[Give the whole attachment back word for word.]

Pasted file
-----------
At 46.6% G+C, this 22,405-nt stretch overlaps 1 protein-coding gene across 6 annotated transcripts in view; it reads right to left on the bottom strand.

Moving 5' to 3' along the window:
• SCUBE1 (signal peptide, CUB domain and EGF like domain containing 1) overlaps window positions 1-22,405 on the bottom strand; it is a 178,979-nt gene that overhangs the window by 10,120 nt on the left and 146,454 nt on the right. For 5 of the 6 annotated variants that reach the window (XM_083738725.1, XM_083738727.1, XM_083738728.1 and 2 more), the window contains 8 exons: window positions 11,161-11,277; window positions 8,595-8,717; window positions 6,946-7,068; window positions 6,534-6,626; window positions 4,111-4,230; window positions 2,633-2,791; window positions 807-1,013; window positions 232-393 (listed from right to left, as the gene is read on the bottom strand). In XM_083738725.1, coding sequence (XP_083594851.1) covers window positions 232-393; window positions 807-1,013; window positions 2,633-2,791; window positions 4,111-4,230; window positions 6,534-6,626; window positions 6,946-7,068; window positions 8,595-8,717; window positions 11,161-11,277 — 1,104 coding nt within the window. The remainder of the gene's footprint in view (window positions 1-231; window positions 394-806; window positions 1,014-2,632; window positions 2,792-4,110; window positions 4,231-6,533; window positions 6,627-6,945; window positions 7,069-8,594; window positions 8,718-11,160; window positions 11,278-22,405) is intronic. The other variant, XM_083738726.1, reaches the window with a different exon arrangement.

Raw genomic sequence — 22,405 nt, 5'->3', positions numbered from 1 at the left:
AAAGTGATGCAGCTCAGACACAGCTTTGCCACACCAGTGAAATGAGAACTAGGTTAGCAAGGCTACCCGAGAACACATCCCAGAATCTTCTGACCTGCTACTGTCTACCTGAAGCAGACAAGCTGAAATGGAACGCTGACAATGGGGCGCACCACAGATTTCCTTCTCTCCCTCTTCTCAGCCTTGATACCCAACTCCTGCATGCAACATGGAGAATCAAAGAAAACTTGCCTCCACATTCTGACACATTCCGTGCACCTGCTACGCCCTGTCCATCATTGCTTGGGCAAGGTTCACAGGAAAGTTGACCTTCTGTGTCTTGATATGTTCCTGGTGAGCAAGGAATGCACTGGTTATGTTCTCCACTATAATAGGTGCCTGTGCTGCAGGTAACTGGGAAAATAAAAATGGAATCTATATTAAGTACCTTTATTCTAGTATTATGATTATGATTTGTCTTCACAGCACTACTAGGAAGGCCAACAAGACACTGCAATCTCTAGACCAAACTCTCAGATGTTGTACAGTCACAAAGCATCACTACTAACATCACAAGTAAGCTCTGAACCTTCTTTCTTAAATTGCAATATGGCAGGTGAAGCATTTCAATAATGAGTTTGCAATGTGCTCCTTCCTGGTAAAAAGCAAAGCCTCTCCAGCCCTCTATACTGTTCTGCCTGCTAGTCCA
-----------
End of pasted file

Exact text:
At 46.6% G+C, this 22,405-nt stretch overlaps 1 protein-coding gene across 6 annotated transcripts in view; it reads right to left on the bottom strand.

Moving 5' to 3' along the window:
• SCUBE1 (signal peptide, CUB domain and EGF like domain containing 1) overlaps window positions 1-22,405 on the bottom strand; it is a 178,979-nt gene that overhangs the window by 10,120 nt on the left and 146,454 nt on the right. For 5 of the 6 annotated variants that reach the window (XM_083738725.1, XM_083738727.1, XM_083738728.1 and 2 more), the window contains 8 exons: window positions 11,161-11,277; window positions 8,595-8,717; window positions 6,946-7,068; window positions 6,534-6,626; window positions 4,111-4,230; window positions 2,633-2,791; window positions 807-1,013; window positions 232-393 (listed from right to left, as the gene is read on the bottom strand). In XM_083738725.1, coding sequence (XP_083594851.1) covers window positions 232-393; window positions 807-1,013; window positions 2,633-2,791; window positions 4,111-4,230; window positions 6,534-6,626; window positions 6,946-7,068; window positions 8,595-8,717; window positions 11,161-11,277 — 1,104 coding nt within the window. The remainder of the gene's footprint in view (window positions 1-231; window positions 394-806; window positions 1,014-2,632; window positions 2,792-4,110; window positions 4,231-6,533; window positions 6,627-6,945; window positions 7,069-8,594; window positions 8,718-11,160; window positions 11,278-22,405) is intronic. The other variant, XM_083738726.1, reaches the window with a different exon arrangement.

Raw genomic sequence — 22,405 nt, 5'->3', positions numbered from 1 at the left:
AAAGTGATGCAGCTCAGACACAGCTTTGCCACACCAGTGAAATGAGAACTAGGTTAGCAAGGCTACCCGAGAACACATCCCAGAATCTTCTGACCTGCTACTGTCTACCTGAAGCAGACAAGCTGAAATGGAACGCTGACAATGGGGCGCACCACAGATTTCCTTCTCTCCCTCTTCTCAGCCTTGATACCCAACTCCTGCATGCAACATGGAGAATCAAAGAAAACTTGCCTCCACATTCTGACACATTCCGTGCACCTGCTACGCCCTGTCCATCATTGCTTGGGCAAGGTTCACAGGAAAGTTGACCTTCTGTGTCTTGATATGTTCCTGGTGAGCAAGGAATGCACTGGTTATGTTCTCCACTATAATAGGTGCCTGTGCTGCAGGTAACTGGGAAAATAAAAATGGAATCTATATTAAGTACCTTTATTCTAGTATTATGATTATGATTTGTCTTCACAGCACTACTAGGAAGGCCAACAAGACACTGCAATCTCTAGACCAAACTCTCAGATGTTGTACAGTCACAAAGCATCACTACTAACATCACAAGTAAGCTCTGAACCTTCTTTCTTAAATTGCAATATGGCAGGTGAAGCATTTCAATAATGAGTTTGCAATGTGCTCCTTCCTGGTAAAAAGCAAAGCCTCTCCAGCCCTCTATACTGTTCTGCCTGCTAGTCCA